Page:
1972 was a landmark year for the emerging women’s liberation movement. A time of great optimism and hope, it saw the birth of two great feminist institutions – Spare Rib and Virago Books. Both challenged the stereotyping and exploitation of women and played a key role in transforming the role of women in society. But fifty years on, how far have we come?
Join Carmen Callil, writer, publisher and founder of Virago, and Rosie Boycott, co-founder of Spare Rib, journalist and cross-bench peer to discuss this question with Laura Bates, founder of the Everyday Sexism Project, an ever-increasing collection of over 100,000 testimonies of gender inequality, to discuss gender issues and where we stand on gender equality today.
In Fix the System, Not the Women, founder of the Everyday Sexism Project and author of Men Who Hate Women Laura Bates debunks the myth that acts of violence towards women are merely ‘isolated incidents’, laying bare the patterns of systemic misogyny that is so deeply ingrained in our society.
In Sexual Revolution: Modern Fascism and the Feminist Fightback, Laurie Penny tells the story of how modern masculinity is killing the world, and how feminism can save it. It’s a story about sex and power and trauma and resistance and persistence.
Together they discuss misogyny, power and envision the possibilities of our moment.
Kübra Gümüşay is an award-winning author and activist from Germany. In her bestselling book Speaking and Being she examines how language dictates politics and shapes the way we think. Language opens up our world, and in the same instant, limits it. What does it mean to exist in a language that was never meant for you to speak? Why are we missing certain words? How can we talk about our communal problems without fuelling them? What does it actually mean to speak freely? As a writer and activist fighting for equality, Gümüşay has been thinking about these questions for many years. She addresses language and equalities related to gender with translator Sophie Hughes.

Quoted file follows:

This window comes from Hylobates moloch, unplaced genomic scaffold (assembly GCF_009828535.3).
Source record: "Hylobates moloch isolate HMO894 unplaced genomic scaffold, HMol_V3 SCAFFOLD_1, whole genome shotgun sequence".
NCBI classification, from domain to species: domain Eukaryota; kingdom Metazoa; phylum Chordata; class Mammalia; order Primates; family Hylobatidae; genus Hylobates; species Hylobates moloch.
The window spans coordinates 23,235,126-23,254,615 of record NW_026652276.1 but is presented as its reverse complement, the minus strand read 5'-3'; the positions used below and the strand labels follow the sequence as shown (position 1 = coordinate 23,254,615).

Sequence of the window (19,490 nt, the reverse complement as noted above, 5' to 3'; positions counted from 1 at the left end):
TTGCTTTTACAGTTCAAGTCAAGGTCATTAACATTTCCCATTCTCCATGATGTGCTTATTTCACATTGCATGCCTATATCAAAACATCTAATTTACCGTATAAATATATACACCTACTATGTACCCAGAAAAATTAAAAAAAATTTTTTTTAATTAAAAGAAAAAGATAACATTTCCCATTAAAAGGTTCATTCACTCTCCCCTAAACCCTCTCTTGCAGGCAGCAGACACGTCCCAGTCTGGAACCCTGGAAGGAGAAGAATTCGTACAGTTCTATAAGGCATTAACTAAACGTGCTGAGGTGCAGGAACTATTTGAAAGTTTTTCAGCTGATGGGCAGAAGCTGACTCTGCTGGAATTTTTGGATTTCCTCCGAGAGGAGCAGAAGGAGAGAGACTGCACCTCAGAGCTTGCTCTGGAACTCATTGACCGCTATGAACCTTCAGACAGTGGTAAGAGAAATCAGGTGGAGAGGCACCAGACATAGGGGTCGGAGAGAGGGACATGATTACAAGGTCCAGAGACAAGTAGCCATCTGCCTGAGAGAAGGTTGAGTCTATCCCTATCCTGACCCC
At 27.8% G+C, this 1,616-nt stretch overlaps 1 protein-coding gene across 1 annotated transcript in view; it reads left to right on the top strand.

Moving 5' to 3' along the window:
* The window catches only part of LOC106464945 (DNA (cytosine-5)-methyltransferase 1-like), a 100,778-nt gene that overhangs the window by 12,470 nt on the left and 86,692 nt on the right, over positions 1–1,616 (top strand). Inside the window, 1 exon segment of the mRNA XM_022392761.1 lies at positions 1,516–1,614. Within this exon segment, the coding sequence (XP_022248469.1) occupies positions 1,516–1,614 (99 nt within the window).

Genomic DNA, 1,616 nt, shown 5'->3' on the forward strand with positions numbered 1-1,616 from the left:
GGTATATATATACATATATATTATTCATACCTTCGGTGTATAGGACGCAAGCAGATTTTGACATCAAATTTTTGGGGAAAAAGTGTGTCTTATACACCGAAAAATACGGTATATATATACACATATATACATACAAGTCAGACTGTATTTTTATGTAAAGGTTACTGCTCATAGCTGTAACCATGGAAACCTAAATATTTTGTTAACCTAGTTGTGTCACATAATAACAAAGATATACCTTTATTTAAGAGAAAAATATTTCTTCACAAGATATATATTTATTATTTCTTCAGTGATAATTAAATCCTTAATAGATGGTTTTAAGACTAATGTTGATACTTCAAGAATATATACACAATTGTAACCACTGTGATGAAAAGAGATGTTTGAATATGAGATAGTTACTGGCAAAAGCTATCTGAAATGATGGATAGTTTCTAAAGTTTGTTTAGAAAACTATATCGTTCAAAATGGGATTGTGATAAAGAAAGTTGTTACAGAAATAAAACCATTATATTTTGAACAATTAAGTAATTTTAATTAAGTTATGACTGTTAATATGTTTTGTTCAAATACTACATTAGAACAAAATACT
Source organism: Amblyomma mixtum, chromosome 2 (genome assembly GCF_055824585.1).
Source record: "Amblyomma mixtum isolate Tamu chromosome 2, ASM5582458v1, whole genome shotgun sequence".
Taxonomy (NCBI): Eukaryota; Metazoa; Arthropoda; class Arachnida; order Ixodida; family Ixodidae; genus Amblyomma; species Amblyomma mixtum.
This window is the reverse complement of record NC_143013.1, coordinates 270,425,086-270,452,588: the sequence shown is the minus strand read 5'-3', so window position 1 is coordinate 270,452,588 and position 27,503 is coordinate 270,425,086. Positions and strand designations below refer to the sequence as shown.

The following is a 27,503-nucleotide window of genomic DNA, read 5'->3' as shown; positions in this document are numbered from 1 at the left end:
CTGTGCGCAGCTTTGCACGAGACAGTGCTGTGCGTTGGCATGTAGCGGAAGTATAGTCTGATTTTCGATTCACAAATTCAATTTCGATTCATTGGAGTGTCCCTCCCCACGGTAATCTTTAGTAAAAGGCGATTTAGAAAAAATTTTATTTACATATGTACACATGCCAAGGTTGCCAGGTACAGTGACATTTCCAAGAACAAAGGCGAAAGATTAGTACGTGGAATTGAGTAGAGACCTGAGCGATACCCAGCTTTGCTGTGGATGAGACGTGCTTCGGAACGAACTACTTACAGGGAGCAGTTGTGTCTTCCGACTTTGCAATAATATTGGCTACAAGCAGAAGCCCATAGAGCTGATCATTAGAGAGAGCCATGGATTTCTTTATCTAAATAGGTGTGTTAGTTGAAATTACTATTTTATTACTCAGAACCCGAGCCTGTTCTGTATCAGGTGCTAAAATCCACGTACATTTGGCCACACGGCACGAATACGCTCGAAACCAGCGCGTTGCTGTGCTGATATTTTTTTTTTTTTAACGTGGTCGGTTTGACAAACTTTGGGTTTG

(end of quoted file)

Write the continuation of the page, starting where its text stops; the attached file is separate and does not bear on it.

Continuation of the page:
Executive producer Lenny Henry and members of the cast and crew discuss the BBC’s adaptation of Kit de Waal’s best-selling novel My Name is Leon, previewing clips from the film.
Set in 1980s Birmingham, it tells the moving story of nine-year-old Leon, a mixed-race boy, and his quest to reunite his family after being taken into care and separated from his blonde and blue-eyed baby brother. Following Leon’s journey, full of energy and hopefulness despite the hardships he encounters, we witness the touching relationship between him and his foster carer Maureen. Leon’s adventure teaches him valuable lessons about himself, the world, love, and what family really means.
The film is Shola Amoo’s first screenplay for television and is directed by Lynette Linton in her directorial debut on a television drama. It stars Sir Lenny Henry CBE (The Lord of the Rings), Malachi Kirby (Small Axe), Monica Dolan (A Very English Scandal), Olivia Williams (Counterpart), Christopher Eccleston (The A Word), Poppy Lee Friar (In My Skin), Shobna Gulati (Everybody’s Talking About Jamie) and Cole Martin plays the lead, Leon, in his first TV role.